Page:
PROVIDENCE (AP) — Rhode Island's smallest and poorest city cannot stand on its own and should be merged with a neighboring city, Gov. Lincoln Chafee said.
Chafee, an independent, made the comments during an interview Thursday on MSNBC. He said the "best solution" for Central Falls would be to merge with Pawtucket.
"I think Central Falls just cannot survive as a 1-square-mile city," Chafee told MSNBC.
A state-appointed receiver overseeing Central Falls filed for bankruptcy on behalf of the city Monday. The city of 19,000 faces $80 million in unfunded pension obligations and has a projected $5.6 million deficit for the current year.
Chafee's spokeswoman, however, backed off the comments Friday and insisted that annexation is one of several options on the table.
"Right now we're just evaluating all the options," said spokeswoman Christine Hunsinger. "I think it (annexation) is one of the best options out there, but obviously there are several that we've got on the table."
The annexation of Central Falls by Pawtucket has repeatedly been suggested as a possible solution to Central Falls' chronic fiscal problems. But leaders in both cities are critical of the idea.
Central Falls City Council President William Benson Jr. said the consensus Friday morning among a group of residents that meets at Pat's Barber Shop for coffee was that no one wants Central Falls to merge with Pawtucket.
"Nobody wants to give the city up," he said. "This is a funny place, this city. We all grew up here as kids. Our parents all wanted to get us out of here."
But people tend to return.
"We're like lemmings, I think," Benson said. "We all come back."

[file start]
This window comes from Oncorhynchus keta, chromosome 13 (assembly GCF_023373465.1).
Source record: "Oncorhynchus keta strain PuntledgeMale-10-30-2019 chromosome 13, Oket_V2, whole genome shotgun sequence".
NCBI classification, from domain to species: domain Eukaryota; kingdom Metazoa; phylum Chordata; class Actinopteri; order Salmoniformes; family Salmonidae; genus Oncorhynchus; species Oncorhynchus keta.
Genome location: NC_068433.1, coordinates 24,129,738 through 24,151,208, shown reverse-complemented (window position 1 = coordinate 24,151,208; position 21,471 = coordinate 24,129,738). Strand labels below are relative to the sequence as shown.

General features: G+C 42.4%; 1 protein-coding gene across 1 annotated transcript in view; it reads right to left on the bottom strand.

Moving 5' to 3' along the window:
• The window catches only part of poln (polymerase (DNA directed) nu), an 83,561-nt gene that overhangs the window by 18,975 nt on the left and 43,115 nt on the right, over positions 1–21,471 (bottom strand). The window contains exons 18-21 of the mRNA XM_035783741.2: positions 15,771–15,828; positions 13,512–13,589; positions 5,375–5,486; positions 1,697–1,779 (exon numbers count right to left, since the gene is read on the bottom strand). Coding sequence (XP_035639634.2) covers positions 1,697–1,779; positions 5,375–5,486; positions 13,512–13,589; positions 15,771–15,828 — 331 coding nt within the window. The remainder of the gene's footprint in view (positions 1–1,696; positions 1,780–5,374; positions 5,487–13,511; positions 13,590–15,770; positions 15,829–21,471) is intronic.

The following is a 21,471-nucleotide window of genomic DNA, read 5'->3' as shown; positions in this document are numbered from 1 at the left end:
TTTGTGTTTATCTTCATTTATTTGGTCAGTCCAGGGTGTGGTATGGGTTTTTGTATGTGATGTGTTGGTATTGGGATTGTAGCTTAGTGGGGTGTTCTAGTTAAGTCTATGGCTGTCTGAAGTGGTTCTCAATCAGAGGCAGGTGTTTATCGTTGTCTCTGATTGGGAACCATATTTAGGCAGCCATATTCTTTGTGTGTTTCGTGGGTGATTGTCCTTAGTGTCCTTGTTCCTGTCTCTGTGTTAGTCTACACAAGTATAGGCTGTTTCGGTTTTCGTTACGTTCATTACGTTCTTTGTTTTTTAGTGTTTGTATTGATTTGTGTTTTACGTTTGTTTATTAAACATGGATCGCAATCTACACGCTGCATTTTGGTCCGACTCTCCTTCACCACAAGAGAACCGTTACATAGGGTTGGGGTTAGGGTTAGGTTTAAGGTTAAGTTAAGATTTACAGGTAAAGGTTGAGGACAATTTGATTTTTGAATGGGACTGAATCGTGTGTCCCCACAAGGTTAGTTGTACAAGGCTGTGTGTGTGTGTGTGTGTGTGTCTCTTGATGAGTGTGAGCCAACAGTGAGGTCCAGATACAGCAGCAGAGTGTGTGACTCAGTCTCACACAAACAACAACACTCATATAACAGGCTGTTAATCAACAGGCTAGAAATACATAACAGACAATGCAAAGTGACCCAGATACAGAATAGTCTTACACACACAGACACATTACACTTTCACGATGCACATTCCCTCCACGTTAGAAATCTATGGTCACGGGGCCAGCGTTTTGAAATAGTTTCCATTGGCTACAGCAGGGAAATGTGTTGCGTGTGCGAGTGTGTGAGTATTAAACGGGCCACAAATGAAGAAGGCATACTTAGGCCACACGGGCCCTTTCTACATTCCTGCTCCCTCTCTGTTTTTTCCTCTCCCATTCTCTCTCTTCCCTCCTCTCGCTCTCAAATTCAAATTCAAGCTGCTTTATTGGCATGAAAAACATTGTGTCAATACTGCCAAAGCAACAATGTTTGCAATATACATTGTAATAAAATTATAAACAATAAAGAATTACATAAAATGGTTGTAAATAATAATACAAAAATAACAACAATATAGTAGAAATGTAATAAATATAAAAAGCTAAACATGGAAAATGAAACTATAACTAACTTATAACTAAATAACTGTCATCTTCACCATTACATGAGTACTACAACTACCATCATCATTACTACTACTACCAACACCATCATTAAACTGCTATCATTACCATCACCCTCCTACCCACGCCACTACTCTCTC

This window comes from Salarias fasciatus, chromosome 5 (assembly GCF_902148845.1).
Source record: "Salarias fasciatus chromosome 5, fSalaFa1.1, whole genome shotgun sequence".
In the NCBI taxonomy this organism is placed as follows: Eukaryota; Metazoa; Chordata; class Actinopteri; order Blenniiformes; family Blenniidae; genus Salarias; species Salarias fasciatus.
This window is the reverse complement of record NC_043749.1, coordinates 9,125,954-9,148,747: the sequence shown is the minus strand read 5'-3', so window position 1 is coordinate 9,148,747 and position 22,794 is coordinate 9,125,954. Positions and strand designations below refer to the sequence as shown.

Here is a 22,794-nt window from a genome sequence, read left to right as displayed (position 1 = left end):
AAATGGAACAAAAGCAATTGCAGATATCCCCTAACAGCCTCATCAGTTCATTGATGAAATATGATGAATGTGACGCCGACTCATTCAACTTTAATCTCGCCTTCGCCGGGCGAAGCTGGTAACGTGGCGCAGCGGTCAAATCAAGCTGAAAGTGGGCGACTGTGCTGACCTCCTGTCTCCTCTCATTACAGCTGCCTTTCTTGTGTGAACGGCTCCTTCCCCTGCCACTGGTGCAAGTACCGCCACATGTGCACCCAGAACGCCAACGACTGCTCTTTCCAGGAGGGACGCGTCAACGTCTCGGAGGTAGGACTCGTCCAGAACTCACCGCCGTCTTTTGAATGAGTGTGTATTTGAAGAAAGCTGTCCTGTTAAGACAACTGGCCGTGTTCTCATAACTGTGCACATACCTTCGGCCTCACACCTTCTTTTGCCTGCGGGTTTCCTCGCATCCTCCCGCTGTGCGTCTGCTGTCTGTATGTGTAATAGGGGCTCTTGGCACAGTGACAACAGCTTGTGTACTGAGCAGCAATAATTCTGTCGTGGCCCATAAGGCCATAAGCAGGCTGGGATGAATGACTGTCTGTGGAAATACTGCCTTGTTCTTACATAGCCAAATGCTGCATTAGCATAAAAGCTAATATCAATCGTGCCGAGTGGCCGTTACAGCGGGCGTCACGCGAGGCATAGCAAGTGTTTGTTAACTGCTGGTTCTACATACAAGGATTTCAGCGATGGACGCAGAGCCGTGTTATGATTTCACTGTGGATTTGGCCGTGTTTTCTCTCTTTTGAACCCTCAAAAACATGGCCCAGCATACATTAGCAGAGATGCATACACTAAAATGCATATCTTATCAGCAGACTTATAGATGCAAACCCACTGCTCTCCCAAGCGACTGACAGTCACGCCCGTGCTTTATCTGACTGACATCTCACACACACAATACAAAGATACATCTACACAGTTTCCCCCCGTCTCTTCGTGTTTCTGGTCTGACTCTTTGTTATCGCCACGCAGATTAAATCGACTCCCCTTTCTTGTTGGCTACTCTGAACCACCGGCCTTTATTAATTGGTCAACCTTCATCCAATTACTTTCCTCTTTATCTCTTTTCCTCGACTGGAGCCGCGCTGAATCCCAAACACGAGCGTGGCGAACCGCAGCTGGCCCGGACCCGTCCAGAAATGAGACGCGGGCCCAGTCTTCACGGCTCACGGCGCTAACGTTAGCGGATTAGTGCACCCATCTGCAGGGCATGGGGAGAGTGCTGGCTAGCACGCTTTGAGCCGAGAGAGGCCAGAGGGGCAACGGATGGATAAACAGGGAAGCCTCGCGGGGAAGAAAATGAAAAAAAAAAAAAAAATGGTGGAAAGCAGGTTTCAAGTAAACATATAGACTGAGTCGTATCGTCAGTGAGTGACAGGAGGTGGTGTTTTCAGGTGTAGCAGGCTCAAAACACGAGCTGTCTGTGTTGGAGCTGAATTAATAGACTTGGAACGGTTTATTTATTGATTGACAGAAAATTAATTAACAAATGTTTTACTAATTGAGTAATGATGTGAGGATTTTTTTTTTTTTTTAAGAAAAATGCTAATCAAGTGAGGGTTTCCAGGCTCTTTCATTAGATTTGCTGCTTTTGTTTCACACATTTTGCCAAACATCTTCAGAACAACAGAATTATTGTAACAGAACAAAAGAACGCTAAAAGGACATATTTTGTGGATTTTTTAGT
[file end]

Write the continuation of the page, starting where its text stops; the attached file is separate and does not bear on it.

He also questioned how a merger would work. He said salaries of unionized employees in Central Falls are lower than in Pawtucket, including in the police and fire departments. And a merger would presumably result in layoffs in one jurisdiction or the other in an effort to eliminate redundancies, he said.
He also argued that a merger wouldn't address Central Falls' most crushing problem: its pension liabilities.
"That's still not going to solve the pension problem," he said. "Pawtucket's in debt. Everybody in Rhode Island is in the same boat we are."
"Also, who wants to give up their power? No mayor, no police chief, no fire chief wants to give up their little patrol."
A Dec. 2010 report from a previous state-appointed receiver recommended that Pawtucket annex Central Falls.
Pawtucket Mayor Don Grebien said at the time that Pawtucket would only annex Central Falls if it benefited Pawtucket. He also noted that his city faced its own financial challenges, including a deficit that once stood at more than $12 million.
The mayor of nearby Cumberland met this week with officials from Central Falls to discuss ways to streamline Central Falls' services and the possibility of sharing public safety services. Cumberland Mayor Daniel McKee said no specifics were discussed, and that at this point his city is only advising Central Falls on possible solutions to its fiscal woes.
He said Central Falls residents should decide whether to combine with another city.
"We are not interested in taking over Central Falls," McKee said. "They're small and they have some fiscal issues, but you have to respect the municipality of Central Falls. What do they want?"